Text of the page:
How to Help Your Child Read with Discernment

“Mom, I’m out of books to read again.”

“Really? Didn’t I just give you a few the other day?”

My son is a voracious reader. He gets it from me. As a child I often stayed up late into the night just to read one more chapter. I am grateful that he loves to read, but too often I can’t keep up with his appetite.

When my children are physically hungry, I sometimes give them whatever I can find just to boost their blood sugar and to stop the whining. But when it comes to my son’s appetite for books, I cannot just give him anything to read. Prepackaged food and a good homemade meal will equally fill the belly, but the latter is better for the body. When it comes to feeding my son’s desire to read, I want to give him what is healthy for his mind, heart, and soul.

Selecting good books for our kids to read is important to their growth in faith as well as in their literacy, knowledge, and emotional life. Teaching them how to do it themselves is even better.

I once did an object lesson to help my children understand how they need to process what they learn, whether  from books, television, online, friends, or in school. Using a mesh strainer placed over a bowl, I had them pour canned tomatoes into the strainer. I told them that the strainer represents the Word of God, and the canned food is what they have learned. They have to filter everything they learn through God’s Word. Whatever remained in the strainer was true, and whatever settled in the bowl beneath was false. The books our children read need to be evaluated through our biblical worldview.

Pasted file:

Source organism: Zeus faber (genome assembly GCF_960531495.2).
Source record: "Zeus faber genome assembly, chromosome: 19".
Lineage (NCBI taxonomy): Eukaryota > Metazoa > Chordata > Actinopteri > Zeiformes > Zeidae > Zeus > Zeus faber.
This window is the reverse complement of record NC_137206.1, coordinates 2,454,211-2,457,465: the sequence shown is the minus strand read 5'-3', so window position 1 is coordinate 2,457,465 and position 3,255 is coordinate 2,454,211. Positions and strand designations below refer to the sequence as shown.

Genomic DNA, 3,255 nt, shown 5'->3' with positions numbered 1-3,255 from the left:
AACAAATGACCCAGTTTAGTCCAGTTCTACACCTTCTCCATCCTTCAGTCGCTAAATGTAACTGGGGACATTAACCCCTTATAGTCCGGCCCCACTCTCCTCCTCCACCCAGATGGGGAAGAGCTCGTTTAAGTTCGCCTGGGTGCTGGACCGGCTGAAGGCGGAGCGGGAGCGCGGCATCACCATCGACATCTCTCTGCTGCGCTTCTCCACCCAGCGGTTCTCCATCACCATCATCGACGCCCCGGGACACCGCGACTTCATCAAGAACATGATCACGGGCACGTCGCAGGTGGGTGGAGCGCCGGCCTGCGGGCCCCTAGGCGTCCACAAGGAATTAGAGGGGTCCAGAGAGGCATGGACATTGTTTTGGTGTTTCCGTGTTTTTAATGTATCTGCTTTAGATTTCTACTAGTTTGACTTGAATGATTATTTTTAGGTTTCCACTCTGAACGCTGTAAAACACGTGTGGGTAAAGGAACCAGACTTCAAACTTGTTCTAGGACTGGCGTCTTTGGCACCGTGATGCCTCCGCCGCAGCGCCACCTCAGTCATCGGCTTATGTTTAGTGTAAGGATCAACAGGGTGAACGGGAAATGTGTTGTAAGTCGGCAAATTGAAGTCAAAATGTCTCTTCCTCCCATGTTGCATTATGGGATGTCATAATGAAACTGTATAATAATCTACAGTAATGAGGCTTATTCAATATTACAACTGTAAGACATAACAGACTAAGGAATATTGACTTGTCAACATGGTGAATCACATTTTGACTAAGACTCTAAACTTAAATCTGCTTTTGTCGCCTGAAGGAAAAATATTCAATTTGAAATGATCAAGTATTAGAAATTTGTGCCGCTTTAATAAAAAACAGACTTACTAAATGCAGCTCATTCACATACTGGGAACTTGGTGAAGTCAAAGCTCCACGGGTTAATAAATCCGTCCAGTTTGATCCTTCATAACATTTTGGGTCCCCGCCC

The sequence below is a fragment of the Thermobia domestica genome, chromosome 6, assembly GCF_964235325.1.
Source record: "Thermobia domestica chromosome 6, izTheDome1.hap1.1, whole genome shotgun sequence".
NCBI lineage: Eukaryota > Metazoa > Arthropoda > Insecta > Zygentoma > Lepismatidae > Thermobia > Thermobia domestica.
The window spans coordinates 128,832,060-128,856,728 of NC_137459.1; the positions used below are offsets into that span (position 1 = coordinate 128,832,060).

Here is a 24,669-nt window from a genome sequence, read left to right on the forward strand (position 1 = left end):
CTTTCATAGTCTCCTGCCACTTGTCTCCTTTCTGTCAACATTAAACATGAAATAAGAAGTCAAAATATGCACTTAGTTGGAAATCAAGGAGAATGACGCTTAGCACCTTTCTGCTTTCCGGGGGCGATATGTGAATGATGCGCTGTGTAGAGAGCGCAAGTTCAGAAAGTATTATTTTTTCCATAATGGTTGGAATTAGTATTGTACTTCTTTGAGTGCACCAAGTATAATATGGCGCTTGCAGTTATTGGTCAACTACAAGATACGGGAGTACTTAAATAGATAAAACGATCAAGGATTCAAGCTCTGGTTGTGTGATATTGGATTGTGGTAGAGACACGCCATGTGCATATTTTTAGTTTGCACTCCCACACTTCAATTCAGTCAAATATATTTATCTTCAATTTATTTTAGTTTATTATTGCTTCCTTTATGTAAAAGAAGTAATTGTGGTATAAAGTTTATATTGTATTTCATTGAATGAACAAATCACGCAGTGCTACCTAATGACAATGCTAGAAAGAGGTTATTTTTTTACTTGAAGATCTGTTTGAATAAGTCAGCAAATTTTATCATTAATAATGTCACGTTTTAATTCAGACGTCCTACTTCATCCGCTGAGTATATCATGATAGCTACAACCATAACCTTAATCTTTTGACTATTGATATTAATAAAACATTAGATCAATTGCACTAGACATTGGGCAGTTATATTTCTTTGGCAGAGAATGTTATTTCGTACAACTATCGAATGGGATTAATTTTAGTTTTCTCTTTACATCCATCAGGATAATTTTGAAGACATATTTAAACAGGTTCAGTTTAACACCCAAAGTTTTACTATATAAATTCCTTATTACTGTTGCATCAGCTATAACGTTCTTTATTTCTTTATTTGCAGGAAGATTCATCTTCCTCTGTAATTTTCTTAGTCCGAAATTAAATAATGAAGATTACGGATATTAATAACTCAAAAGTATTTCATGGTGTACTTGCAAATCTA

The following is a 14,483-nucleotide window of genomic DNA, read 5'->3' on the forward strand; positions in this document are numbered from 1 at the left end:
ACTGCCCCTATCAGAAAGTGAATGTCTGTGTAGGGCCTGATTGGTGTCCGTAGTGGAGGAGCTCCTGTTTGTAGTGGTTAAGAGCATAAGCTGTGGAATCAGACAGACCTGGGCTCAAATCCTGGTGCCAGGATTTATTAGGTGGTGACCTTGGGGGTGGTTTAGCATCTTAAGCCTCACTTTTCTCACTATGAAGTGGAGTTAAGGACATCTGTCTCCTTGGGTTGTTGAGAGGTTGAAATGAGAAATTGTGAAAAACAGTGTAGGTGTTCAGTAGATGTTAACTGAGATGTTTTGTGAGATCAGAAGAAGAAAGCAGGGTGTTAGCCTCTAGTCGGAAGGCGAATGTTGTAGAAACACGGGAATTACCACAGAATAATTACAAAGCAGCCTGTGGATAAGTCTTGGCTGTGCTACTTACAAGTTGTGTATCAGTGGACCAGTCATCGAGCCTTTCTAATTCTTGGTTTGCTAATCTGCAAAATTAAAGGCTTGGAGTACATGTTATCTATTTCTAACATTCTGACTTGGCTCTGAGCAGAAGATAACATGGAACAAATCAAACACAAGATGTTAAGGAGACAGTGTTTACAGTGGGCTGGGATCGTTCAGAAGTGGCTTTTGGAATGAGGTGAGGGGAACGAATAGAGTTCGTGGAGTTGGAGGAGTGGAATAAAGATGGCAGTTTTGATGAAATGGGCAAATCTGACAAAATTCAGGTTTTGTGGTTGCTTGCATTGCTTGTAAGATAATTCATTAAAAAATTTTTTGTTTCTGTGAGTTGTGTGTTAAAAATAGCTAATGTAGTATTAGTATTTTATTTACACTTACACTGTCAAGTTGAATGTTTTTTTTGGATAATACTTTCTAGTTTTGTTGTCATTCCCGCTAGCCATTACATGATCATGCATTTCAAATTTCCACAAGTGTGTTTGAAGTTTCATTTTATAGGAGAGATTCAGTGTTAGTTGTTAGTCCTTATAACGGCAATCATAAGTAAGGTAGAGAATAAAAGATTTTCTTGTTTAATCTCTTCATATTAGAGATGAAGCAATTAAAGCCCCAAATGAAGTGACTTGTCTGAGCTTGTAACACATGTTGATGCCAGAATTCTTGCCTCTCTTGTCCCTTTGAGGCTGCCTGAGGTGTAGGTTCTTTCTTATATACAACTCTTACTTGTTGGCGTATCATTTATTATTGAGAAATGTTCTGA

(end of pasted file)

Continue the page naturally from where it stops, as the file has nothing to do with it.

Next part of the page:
So how do we as parents determine what is a good book for our children to read?

Worldview: What is the author’s worldview? Is it contrary to the Bible? Are there common grace insights in the book that can be pulled out? Even if it is not written from a biblical worldview, the book may still include many biblical truths. If you are uncertain, consider reading it first or reading it alongside your children and discussing it with them. In his book Lit!, Tony Reinke says this about reading books not written from a Christian worldview:

Scripture provides us with the only cohesive and consistent worldview. Scripture equips us to evaluate what we read in books, and helps us better perceive truth wherever it appears. Christians can read a broad array of books for our personal benefit, but only if we read with discernment. And we will only read with discernment if the biblical convictions are firmly settled in our minds and hearts. Once they are, we have a touchstone to determine what is pure gold and what is worthless.